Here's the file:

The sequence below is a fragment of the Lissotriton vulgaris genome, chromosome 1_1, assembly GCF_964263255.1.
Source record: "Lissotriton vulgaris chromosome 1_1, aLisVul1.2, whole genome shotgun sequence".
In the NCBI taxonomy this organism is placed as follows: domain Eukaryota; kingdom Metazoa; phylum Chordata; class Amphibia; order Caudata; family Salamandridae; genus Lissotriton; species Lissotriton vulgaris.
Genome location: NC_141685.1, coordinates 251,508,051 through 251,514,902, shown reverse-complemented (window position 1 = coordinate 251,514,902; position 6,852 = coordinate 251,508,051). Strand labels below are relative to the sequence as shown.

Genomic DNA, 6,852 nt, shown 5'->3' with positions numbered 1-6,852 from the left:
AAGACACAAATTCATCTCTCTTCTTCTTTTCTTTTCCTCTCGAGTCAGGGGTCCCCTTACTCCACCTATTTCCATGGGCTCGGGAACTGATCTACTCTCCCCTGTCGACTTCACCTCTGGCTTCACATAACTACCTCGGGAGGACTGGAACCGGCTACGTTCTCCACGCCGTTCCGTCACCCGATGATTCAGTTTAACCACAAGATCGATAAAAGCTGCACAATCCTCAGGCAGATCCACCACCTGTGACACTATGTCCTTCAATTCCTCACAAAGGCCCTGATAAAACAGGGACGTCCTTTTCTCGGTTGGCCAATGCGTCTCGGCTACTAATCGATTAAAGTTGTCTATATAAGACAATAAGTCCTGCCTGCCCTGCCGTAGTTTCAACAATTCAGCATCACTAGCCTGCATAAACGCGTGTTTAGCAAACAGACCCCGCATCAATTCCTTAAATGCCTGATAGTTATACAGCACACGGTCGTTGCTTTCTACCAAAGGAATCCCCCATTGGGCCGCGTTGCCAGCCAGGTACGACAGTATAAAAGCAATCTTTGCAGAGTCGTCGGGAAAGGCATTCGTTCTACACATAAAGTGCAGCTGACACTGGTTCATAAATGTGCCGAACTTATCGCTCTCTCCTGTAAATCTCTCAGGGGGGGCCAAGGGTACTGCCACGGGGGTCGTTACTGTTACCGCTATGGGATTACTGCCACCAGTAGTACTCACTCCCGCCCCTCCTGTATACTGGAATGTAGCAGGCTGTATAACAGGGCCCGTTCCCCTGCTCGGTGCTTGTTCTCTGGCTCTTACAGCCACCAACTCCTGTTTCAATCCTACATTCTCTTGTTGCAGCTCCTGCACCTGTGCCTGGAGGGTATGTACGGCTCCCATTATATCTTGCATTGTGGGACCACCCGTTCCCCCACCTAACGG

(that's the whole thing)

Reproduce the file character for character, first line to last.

The sequence below is a fragment of the Lissotriton vulgaris genome, chromosome 1_1, assembly GCF_964263255.1.
Source record: "Lissotriton vulgaris chromosome 1_1, aLisVul1.2, whole genome shotgun sequence".
In the NCBI taxonomy this organism is placed as follows: domain Eukaryota; kingdom Metazoa; phylum Chordata; class Amphibia; order Caudata; family Salamandridae; genus Lissotriton; species Lissotriton vulgaris.
Genome location: NC_141685.1, coordinates 251,508,051 through 251,514,902, shown reverse-complemented (window position 1 = coordinate 251,514,902; position 6,852 = coordinate 251,508,051). Strand labels below are relative to the sequence as shown.

Genomic DNA, 6,852 nt, shown 5'->3' with positions numbered 1-6,852 from the left:
AAGACACAAATTCATCTCTCTTCTTCTTTTCTTTTCCTCTCGAGTCAGGGGTCCCCTTACTCCACCTATTTCCATGGGCTCGGGAACTGATCTACTCTCCCCTGTCGACTTCACCTCTGGCTTCACATAACTACCTCGGGAGGACTGGAACCGGCTACGTTCTCCACGCCGTTCCGTCACCCGATGATTCAGTTTAACCACAAGATCGATAAAAGCTGCACAATCCTCAGGCAGATCCACCACCTGTGACACTATGTCCTTCAATTCCTCACAAAGGCCCTGATAAAACAGGGACGTCCTTTTCTCGGTTGGCCAATGCGTCTCGGCTACTAATCGATTAAAGTTGTCTATATAAGACAATAAGTCCTGCCTGCCCTGCCGTAGTTTCAACAATTCAGCATCACTAGCCTGCATAAACGCGTGTTTAGCAAACAGACCCCGCATCAATTCCTTAAATGCCTGATAGTTATACAGCACACGGTCGTTGCTTTCTACCAAAGGAATCCCCCATTGGGCCGCGTTGCCAGCCAGGTACGACAGTATAAAAGCAATCTTTGCAGAGTCGTCGGGAAAGGCATTCGTTCTACACATAAAGTGCAGCTGACACTGGTTCATAAATGTGCCGAACTTATCGCTCTCTCCTGTAAATCTCTCAGGGGGGGCCAAGGGTACTGCCACGGGGGTCGTTACTGTTACCGCTATGGGATTACTGCCACCAGTAGTACTCACTCCCGCCCCTCCTGTATACTGGAATGTAGCAGGCTGTATAACAGGGCCCGTTCCCCTGCTCGGTGCTTGTTCTCTGGCTCTTACAGCCACCAACTCCTGTTTCAATCCTACATTCTCTTGTTGCAGCTCCTGCACCTGTGCCTGGAGGGTATGTACGGCTCCCATTATATCTTGCATTGTGGGACCACCCGTTCCCCCACCTAACGG